Oh, girl. Preach. I’m going to keep this one tucked away for awhile so I can remind myself of all of this when I’m too nervous to fling wide that front door and say “come on in! I’m so glad you’re here!” This is the goods, sister.
I used to be the same way you talked about in your post. I’m recovering…because I seriously WANT people to feel welcome in our home. Last month, a friend called to ask if she could spend the night…I was mid-way on her destination. I broke into a sweat and my heart started racing. As much as I wanted to see this friend, I started thinking of reasons why I would say ‘no.’ I know, right? I said I was recovering! But I MADE myself stop…and say, “yes.” And it turned out to be the sweetest time of fellowship. She ended up coming back through and staying another night and it was wonderful. And I would’ve missed it all if I’d said, ‘no.’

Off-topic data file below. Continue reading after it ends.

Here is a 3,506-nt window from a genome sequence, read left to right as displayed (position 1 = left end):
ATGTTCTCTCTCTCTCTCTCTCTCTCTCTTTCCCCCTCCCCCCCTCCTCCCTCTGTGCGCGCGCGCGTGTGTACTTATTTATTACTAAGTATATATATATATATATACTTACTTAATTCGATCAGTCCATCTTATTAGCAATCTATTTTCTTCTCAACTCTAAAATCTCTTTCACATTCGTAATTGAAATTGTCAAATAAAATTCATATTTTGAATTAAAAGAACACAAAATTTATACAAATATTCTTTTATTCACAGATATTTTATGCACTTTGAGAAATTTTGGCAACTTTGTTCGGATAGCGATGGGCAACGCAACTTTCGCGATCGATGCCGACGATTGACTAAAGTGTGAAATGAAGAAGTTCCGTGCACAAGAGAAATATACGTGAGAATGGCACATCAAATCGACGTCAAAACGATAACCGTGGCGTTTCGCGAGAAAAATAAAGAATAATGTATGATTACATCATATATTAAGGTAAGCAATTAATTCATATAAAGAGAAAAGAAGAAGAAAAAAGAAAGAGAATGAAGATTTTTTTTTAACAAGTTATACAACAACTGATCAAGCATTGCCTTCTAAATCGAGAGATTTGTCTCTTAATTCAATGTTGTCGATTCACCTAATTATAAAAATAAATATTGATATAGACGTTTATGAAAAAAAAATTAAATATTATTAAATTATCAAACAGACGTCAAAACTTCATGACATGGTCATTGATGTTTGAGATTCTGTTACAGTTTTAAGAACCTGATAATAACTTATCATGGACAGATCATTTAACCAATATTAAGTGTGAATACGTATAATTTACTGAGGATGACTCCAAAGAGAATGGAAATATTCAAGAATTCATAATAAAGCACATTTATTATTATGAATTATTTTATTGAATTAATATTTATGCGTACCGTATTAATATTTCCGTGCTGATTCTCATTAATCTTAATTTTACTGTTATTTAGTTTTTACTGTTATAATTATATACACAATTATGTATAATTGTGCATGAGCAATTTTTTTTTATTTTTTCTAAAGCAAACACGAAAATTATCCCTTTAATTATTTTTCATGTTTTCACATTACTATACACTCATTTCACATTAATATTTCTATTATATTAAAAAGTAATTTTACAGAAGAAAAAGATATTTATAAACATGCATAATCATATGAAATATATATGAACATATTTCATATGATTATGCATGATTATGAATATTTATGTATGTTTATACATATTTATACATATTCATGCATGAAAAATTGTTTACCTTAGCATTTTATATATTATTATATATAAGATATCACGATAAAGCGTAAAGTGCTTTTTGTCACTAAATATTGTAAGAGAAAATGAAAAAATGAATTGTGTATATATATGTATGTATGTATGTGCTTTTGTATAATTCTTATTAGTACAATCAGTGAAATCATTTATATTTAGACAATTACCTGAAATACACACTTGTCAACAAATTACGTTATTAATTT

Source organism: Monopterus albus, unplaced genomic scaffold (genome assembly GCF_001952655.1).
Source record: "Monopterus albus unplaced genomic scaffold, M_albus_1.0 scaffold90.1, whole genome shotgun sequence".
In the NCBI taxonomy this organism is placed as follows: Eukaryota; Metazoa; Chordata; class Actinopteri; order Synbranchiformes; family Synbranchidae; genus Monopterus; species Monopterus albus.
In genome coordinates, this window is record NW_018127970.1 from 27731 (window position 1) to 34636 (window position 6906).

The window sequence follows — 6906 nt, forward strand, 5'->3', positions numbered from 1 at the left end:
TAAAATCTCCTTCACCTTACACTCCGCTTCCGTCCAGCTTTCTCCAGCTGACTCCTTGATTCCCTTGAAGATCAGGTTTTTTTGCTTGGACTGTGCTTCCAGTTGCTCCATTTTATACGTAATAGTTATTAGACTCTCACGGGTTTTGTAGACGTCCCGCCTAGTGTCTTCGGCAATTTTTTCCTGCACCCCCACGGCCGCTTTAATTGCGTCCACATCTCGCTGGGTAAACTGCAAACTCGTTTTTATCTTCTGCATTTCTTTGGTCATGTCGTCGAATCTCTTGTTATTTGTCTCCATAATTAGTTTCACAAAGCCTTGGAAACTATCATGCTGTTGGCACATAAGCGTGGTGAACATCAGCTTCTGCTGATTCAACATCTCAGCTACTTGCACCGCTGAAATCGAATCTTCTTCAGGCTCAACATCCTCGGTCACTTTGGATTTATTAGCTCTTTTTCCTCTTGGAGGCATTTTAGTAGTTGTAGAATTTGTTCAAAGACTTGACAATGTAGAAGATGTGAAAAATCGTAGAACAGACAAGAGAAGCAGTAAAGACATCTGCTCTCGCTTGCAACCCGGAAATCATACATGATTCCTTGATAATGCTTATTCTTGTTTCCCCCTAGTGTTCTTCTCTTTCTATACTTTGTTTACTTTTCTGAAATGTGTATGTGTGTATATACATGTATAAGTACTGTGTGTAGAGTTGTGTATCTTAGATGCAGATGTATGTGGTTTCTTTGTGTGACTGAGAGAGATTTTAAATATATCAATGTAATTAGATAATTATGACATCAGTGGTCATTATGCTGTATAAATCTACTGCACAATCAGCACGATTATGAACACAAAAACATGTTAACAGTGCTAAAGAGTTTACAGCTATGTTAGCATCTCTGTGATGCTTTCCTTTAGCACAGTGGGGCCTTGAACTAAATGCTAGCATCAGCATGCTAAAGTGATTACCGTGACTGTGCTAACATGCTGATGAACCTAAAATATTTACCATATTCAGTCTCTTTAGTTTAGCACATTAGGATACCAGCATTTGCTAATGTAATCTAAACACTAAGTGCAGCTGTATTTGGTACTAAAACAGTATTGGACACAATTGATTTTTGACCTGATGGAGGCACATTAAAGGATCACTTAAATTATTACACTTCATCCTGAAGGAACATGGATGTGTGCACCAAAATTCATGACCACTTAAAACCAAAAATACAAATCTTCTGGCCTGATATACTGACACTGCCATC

I love this: “True hospitality,” she said, “is when your guests leave your home feeling better about themselves, not feeling better about you.”
Thank you. True hospitality is when your guest leave your home feeling better about themselves, not feeling better about me. This is how it should be.
I do keep a tidy home and when my friends come over I encourage to be comfortable relax to their leisure. I make it all about them not about the tidiness of my home.
Thanks for encouraging me even more
Sharron Butler says